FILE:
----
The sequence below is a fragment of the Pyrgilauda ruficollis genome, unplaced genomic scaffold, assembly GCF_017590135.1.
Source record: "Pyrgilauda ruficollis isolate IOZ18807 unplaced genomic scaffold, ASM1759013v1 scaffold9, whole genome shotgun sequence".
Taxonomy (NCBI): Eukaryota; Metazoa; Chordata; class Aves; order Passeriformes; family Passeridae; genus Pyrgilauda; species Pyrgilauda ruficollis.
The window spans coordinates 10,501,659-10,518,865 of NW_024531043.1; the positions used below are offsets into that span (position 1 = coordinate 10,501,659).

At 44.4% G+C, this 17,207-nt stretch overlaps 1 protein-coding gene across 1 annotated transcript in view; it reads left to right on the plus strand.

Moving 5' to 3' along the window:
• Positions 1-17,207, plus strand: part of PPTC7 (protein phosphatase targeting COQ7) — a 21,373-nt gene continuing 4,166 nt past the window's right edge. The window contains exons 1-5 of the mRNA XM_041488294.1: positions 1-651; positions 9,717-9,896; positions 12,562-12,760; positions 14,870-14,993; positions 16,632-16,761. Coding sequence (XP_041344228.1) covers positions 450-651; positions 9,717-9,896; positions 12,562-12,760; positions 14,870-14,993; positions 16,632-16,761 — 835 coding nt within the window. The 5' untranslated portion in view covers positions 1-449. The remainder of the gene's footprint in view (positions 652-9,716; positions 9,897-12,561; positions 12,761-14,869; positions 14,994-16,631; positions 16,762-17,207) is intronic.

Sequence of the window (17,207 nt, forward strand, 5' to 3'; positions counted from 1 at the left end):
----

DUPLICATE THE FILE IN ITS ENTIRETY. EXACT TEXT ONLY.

The sequence below is a fragment of the Pyrgilauda ruficollis genome, unplaced genomic scaffold, assembly GCF_017590135.1.
Source record: "Pyrgilauda ruficollis isolate IOZ18807 unplaced genomic scaffold, ASM1759013v1 scaffold9, whole genome shotgun sequence".
Taxonomy (NCBI): Eukaryota; Metazoa; Chordata; class Aves; order Passeriformes; family Passeridae; genus Pyrgilauda; species Pyrgilauda ruficollis.
The window spans coordinates 10,501,659-10,518,865 of NW_024531043.1; the positions used below are offsets into that span (position 1 = coordinate 10,501,659).

At 44.4% G+C, this 17,207-nt stretch overlaps 1 protein-coding gene across 1 annotated transcript in view; it reads left to right on the plus strand.

Moving 5' to 3' along the window:
• Positions 1-17,207, plus strand: part of PPTC7 (protein phosphatase targeting COQ7) — a 21,373-nt gene continuing 4,166 nt past the window's right edge. The window contains exons 1-5 of the mRNA XM_041488294.1: positions 1-651; positions 9,717-9,896; positions 12,562-12,760; positions 14,870-14,993; positions 16,632-16,761. Coding sequence (XP_041344228.1) covers positions 450-651; positions 9,717-9,896; positions 12,562-12,760; positions 14,870-14,993; positions 16,632-16,761 — 835 coding nt within the window. The 5' untranslated portion in view covers positions 1-449. The remainder of the gene's footprint in view (positions 652-9,716; positions 9,897-12,561; positions 12,761-14,869; positions 14,994-16,631; positions 16,762-17,207) is intronic.

Sequence of the window (17,207 nt, forward strand, 5' to 3'; positions counted from 1 at the left end):